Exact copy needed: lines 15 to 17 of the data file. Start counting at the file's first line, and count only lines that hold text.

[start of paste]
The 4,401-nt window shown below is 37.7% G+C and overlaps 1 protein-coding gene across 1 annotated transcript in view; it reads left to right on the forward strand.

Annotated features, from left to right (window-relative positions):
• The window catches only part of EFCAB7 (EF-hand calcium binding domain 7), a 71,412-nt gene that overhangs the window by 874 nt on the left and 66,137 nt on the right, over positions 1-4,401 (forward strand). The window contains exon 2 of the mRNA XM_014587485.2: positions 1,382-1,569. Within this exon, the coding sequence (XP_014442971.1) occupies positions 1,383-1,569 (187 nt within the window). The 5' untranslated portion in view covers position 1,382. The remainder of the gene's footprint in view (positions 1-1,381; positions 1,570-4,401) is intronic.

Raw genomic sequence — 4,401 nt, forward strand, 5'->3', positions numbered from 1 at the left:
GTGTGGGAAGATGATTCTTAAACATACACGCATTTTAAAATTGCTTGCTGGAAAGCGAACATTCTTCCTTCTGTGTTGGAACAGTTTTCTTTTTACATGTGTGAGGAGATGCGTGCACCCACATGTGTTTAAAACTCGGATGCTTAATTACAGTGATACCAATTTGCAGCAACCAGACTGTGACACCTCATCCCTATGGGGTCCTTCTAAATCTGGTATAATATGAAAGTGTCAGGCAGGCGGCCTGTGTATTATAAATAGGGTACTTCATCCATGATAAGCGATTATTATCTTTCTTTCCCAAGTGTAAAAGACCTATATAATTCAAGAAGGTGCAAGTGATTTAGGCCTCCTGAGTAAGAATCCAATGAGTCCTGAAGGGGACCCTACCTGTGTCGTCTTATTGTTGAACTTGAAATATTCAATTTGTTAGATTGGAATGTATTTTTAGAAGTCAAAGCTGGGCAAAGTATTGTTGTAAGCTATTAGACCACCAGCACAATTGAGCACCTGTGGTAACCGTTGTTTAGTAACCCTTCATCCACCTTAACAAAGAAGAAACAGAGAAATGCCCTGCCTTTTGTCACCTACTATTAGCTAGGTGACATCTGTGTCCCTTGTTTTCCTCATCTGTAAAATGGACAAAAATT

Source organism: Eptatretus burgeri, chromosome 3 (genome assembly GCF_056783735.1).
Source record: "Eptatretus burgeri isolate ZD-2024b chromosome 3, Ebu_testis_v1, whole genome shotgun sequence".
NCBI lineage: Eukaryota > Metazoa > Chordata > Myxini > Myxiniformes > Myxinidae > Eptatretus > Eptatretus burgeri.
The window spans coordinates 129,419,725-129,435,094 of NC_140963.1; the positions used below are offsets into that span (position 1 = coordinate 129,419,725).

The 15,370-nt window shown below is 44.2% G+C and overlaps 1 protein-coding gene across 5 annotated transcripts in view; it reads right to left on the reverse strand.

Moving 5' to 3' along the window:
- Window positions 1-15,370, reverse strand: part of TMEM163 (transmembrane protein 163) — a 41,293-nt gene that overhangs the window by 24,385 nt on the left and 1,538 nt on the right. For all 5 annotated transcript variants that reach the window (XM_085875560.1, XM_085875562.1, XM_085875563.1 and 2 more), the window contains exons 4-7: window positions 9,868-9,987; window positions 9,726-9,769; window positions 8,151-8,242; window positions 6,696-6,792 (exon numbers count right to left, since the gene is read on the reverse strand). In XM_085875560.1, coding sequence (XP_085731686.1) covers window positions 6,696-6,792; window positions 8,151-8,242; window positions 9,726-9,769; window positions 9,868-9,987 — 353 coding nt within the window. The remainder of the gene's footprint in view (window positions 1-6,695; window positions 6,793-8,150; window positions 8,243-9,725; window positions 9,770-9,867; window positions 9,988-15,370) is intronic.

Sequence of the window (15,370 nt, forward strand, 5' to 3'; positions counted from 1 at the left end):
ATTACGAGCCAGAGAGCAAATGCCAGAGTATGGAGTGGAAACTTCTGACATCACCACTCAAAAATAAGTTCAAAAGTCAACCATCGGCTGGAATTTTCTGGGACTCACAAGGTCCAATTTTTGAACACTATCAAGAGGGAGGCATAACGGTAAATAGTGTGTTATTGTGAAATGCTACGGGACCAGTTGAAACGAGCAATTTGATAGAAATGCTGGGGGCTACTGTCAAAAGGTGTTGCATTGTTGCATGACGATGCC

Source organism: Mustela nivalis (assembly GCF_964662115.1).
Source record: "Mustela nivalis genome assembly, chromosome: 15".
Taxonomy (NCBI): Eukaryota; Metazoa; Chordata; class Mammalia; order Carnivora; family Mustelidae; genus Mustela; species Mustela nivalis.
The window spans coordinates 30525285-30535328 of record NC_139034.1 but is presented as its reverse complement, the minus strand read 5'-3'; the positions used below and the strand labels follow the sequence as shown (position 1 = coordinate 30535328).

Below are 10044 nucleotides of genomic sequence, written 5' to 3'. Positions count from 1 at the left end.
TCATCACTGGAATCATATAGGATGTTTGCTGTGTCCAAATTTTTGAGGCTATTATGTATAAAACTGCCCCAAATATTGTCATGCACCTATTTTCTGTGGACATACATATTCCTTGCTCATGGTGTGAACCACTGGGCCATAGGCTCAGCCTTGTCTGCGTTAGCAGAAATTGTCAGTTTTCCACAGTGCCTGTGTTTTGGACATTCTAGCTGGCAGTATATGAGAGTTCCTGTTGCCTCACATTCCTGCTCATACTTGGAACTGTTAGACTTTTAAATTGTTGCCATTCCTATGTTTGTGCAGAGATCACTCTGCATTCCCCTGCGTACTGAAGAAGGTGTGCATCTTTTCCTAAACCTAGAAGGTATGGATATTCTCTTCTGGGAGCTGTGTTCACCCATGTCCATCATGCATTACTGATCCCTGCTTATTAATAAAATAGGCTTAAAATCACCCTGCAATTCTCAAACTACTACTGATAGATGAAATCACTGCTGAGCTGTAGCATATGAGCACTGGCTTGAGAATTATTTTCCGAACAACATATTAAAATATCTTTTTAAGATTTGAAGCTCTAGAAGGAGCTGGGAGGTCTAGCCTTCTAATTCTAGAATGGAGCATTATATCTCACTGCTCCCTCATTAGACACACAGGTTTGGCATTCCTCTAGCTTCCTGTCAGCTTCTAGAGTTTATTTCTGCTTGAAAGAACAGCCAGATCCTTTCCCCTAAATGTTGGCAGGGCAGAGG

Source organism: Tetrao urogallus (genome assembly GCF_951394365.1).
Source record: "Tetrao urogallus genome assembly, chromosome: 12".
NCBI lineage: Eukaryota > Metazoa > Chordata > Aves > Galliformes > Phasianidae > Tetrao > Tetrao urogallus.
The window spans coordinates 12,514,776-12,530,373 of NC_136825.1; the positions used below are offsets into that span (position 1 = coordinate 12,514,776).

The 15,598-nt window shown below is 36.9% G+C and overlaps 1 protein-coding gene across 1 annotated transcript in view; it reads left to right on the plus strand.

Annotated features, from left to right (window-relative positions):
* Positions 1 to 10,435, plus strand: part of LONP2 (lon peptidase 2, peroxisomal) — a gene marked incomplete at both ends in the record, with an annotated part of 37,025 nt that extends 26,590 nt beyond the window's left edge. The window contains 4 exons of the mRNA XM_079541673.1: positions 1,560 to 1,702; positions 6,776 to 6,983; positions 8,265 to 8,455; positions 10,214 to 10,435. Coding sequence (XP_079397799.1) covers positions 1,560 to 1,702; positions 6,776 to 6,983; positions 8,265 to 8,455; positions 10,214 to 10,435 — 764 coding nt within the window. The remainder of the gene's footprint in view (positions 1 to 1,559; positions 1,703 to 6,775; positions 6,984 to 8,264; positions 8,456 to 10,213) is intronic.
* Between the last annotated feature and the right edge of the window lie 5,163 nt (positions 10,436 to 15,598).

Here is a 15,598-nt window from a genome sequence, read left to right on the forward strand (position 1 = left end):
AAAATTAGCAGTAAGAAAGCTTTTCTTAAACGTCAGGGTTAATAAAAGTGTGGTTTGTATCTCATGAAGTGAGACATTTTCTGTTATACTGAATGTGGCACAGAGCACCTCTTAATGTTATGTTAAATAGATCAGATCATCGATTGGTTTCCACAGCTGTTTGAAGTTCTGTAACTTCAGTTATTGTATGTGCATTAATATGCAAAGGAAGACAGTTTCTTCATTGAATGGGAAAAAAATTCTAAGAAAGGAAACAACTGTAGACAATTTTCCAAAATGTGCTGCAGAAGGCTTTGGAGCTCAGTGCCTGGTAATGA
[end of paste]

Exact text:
Source organism: Mustela nivalis (assembly GCF_964662115.1).
Source record: "Mustela nivalis genome assembly, chromosome: 15".
Taxonomy (NCBI): Eukaryota; Metazoa; Chordata; class Mammalia; order Carnivora; family Mustelidae; genus Mustela; species Mustela nivalis.